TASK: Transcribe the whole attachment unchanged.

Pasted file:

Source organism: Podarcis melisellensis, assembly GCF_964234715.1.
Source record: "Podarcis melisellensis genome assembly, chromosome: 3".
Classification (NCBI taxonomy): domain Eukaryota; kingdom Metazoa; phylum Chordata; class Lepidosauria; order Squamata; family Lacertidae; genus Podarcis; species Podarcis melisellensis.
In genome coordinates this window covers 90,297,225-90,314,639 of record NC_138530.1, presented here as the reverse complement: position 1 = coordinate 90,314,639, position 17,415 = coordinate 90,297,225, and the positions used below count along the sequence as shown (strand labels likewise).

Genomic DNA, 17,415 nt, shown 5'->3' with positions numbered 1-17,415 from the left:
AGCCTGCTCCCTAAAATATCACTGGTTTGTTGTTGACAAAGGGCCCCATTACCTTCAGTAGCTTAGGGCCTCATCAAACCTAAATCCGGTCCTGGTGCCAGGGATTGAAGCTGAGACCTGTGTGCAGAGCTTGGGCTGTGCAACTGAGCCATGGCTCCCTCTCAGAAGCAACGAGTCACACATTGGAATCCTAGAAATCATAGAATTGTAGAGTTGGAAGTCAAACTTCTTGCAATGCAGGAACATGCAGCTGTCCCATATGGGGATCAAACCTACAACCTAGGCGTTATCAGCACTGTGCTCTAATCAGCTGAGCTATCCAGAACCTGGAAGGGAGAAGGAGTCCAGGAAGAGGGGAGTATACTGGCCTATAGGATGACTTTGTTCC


Source organism: Podarcis melisellensis, assembly GCF_964234715.1.
Source record: "Podarcis melisellensis genome assembly, chromosome: 3".
Classification (NCBI taxonomy): domain Eukaryota; kingdom Metazoa; phylum Chordata; class Lepidosauria; order Squamata; family Lacertidae; genus Podarcis; species Podarcis melisellensis.
In genome coordinates this window covers 90,297,225-90,314,639 of record NC_138530.1, presented here as the reverse complement: position 1 = coordinate 90,314,639, position 17,415 = coordinate 90,297,225, and the positions used below count along the sequence as shown (strand labels likewise).

Genomic DNA, 17,415 nt, shown 5'->3' with positions numbered 1-17,415 from the left:
AGCCTGCTCCCTAAAATATCACTGGTTTGTTGTTGACAAAGGGCCCCATTACCTTCAGTAGCTTAGGGCCTCATCAAACCTAAATCCGGTCCTGGTGCCAGGGATTGAAGCTGAGACCTGTGTGCAGAGCTTGGGCTGTGCAACTGAGCCATGGCTCCCTCTCAGAAGCAACGAGTCACACATTGGAATCCTAGAAATCATAGAATTGTAGAGTTGGAAGTCAAACTTCTTGCAATGCAGGAACATGCAGCTGTCCCATATGGGGATCAAACCTACAACCTAGGCGTTATCAGCACTGTGCTCTAATCAGCTGAGCTATCCAGAACCTGGAAGGGAGAAGGAGTCCAGGAAGAGGGGAGTATACTGGCCTATAGGATGACTTTGTTCC